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How old is my kitty anyway? (Kitten stage)

When we think about the stages of growth and development that we go through in our lives as humans, it seems only logical that our cats would go through similar stages.

Just like us, cats need different kinds of care at different stages of their lives. Since they sadly don’t live as long as we do, the ages that they reach and pass through these stages of life is very different from a human. If you are owned by a feline, it’s important for you to know approximately what ages these life stages occur and what sorts of health care is best when your cat is going through different periods of development.

Kitten: This is the first stage of life for our kitties and lasts from birth to six months. The most important things in this stage are socialization and getting them started out right from a health perspective. This involves testing for feline leukemia and FIV (a virus similar to HIV but specific to cats) which they can potentially get from an infected mother, deworming, sterilization, and vaccines. Another extremely important factor is getting them started on the right food.

Deworming is important because dormant worms in mother cats are awakened during pregnancy and lactation and can cross the placenta as well as enter the milk, because of this virtually every kitten is guaranteed to come with intestinal parasites as part of the package until they are dewormed.

Sterilization surgery is another important consideration. Shelter kitties are usually spayed or neutered before they are allowed to be adopted out, but if you adopt any cat that is not already sterilized this is an important consideration. The age of sterilization depends on your cat’s lifestyle and health situation, but we recommend no earlier than 6 months and only after your cat has reached at least 5 pounds in weight.

Vaccines are another major decision for your cat’s health that we start working on at this age. Again, most kittens you adopt from a shelter will have had at least their first upper respiratory/panleukopenia (FVRCP) vaccine while they are there, but this is usually the only vaccine that shelters administer. Vaccinations depend on your kitten’s lifestyle and health. For healthy kittens we virtually always recommend a series of upper respiratory vaccines, one every four weeks from 8 weeks of age until 16 weeks of age. We also recommend Rabies vaccines for both indoor only cats and cats with access to the outside, but we usually wait until around 6 months for them to get the first one. The last vaccine to consider is the feline leukemia vaccine. Whether or not we recommend this depends entirely on your plan for your kitten’s lifestyle. An indoor only kitten will not need this vaccine and should not receive it, however a kitten that goes outside or will go outside should have it, particularly if there are a lot of other cats in the neighborhood.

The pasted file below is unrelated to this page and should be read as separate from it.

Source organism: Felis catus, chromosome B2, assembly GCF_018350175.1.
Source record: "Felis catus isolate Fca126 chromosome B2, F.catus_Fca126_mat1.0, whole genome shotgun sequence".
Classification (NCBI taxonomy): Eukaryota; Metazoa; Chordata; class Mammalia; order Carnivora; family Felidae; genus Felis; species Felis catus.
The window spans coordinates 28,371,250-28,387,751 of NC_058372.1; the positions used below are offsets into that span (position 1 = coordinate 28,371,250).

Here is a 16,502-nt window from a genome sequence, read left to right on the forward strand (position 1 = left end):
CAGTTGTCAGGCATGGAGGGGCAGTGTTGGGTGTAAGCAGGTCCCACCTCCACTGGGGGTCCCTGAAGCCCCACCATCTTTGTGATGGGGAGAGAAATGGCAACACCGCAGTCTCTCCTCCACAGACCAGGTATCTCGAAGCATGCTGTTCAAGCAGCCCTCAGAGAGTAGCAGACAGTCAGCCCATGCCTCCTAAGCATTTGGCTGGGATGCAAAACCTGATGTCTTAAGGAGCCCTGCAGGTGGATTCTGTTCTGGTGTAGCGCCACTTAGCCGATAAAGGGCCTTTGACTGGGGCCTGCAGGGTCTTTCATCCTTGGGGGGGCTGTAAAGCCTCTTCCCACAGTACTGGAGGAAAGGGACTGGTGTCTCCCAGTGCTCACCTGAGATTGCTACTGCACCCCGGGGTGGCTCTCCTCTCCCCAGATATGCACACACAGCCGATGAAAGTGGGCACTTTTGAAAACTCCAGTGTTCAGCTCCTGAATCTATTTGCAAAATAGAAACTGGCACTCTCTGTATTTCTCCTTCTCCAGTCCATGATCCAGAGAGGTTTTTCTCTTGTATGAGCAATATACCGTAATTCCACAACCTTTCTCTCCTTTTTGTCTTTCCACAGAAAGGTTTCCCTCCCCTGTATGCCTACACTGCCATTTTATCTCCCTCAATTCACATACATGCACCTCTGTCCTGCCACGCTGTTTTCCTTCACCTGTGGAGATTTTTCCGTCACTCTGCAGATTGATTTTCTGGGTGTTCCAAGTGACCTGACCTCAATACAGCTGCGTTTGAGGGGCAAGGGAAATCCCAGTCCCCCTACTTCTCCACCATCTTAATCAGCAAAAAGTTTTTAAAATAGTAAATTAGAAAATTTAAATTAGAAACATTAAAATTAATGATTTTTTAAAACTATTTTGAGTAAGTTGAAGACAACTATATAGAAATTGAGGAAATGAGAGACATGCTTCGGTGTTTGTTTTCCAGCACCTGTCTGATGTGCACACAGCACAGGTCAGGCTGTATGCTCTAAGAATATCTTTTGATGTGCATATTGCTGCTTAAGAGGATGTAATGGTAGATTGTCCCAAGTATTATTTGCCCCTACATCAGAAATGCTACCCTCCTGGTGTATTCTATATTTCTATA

One of the other basic considerations for a kitten is what to feed them. This is also arguably the most important as it will set them up for a lifetime of success if you choose the right food. I always recommend choosing a grain-free food, and I advocate strongly for food with moisture content. As I’ve discussed in a previous blog, we want to offer food to our cats that most closely replicates their natural diet of small prey. This usually means that the best food to feed is either fresh frozen raw food or carbohydrate free canned food. Grain free dry food can be fed as well if it’s necessary, but always consider including at least some portion of the diet as high quality canned food. This is especially important for kittens as we are forming taste and texture preferences at this age that will be the foundation for the rest of their life. Having a cat that likes canned food is very helpful if you ever need to medicate your kitten, or if she develops a health problem in her future that requires a high moisture diet as part of the therapy.

Feeding raw food is the best option for most young, healthy cats, though my traditional Chinese medical perspective would caution you against feeding completely raw food for the first six months of your cat’s life. This is easy to deal with if you purchase raw food that does not contain bone. These ground foods can be very lightly cooked (certainly less than what we would eat ourselves) to make them the ideal diet for a young kitten.

As always, if you have any questions or concerns about your kitten, please call us!

To be continued!

– Dr. Erika Raines, DVM, CVA, CVSMT

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